Employee Empowerment Drives Customer Service Excellence
In my last post, I wrote about an extraordinarily negative customer service experience. Today, let’s focus on the positive.
Recently, Kelton Research surveyed 227 senior U.S.-based IT professionals and uncovered that almost seven in ten (68%) of those IT decision-makers believe that delivering good customer service is more important to their company than managing costs. In other words, ensuring that customers are happy is more important than anything else.
In the spirit of the survey, here are two truly inspiring stories of customer service:
- Alleviation of travel woes: In a discussion forum on focus.com, Gartner Research Director Richard Fouts related his experience at the Royal Gardenia Hotel in Bangalore, India. He got sick and had to cancel a trip to Chennai, including flights, hotel reservations and meetings. After checking out of the hotel, he realized he shouldn’t be going anywhere. The front desk staff member checked him back in, grabbed his travel folder and insisted on “taking care of everything”. The next day Richard went downstairs and the front desk person said, “Everything is fine. I cancelled your flights and the airline is not charging you their normal fee. And your hotel is not going to charge you either.” Add to that, there was a car waiting to take him to the airport. Richard is now an advocate for the hotel and insists that his friends and colleagues stay at the Royal Gardenia when traveling in the region.
- Shockingly good customer service: Peter Shankman, a nationally-known speaker and writer, had an amazing experience with Morton’s Steakhouses, the high-end steakhouse chain. A hungry Shankman was flying from Tampa to Newark. As the plane was about to take off, he tweeted the following:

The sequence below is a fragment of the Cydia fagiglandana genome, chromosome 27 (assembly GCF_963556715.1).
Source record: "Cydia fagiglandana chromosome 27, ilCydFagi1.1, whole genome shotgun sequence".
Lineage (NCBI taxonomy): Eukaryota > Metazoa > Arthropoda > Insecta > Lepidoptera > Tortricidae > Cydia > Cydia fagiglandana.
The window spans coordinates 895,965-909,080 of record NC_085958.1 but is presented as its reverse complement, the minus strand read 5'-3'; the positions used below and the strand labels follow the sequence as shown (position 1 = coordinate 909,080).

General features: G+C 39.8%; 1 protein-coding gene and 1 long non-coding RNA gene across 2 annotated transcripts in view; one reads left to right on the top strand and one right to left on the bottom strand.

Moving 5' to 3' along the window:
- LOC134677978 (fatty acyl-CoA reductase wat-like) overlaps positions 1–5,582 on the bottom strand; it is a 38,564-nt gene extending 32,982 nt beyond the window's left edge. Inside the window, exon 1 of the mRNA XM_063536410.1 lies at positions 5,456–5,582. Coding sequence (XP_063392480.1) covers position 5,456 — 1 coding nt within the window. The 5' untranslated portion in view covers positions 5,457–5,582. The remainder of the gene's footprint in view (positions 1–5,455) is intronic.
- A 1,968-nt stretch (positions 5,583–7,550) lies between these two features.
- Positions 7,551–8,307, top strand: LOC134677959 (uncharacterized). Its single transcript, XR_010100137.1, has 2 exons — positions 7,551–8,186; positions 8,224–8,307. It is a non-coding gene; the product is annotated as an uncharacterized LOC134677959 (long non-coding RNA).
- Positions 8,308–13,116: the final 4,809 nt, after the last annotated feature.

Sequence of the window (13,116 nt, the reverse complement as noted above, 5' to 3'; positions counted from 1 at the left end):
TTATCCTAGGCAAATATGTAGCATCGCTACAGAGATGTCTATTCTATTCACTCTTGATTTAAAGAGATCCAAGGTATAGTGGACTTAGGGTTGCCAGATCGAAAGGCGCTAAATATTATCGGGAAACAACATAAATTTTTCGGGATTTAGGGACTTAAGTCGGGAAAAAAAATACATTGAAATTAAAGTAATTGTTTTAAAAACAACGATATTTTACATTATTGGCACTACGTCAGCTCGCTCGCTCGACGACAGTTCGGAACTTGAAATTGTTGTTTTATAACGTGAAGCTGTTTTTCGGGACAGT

Shankman arrived in Newark ready to get into an a waiting car before spotting a man in a tuxedo carrying a Morton’s bag. The Morton’s employee told Shankman that he’d heard he was hungry. Inside was a 24 oz. Porterhouse steak, an order of Colossal Shrimp, a side of potatoes, bread, two napkins, and silverware. Needless to say, Shankman was totally blown away. The logistics alone were daunting. Shankman rightly points out that many companies would have dismissed this kind of idea, thinking, “Oh, too many logistics. That’ll never work.”
It’s refreshing to see that there are some truly amazing examples of customer service occurring throughout the world on a daily basis. However, these stories raise a question. What happens if you’re not in the hospitality industry? Can companies in other industries deliver on this type of experience?
The answer is that employee empowerment trumps industry. In both of the examples above, it is clear that these organizations had empowered their employees to act on behalf of the customer at all times. As the survey results from Kelton Research demonstrate, there’s no reason that behavior can’t be fostered in other industries, including IT.
“The opinions expressed here are my personal opinions. Content published here is not read or approved in advance by EMC and does not necessarily reflect the views and opinions of EMC nor does it constitute any official communication of EMC.”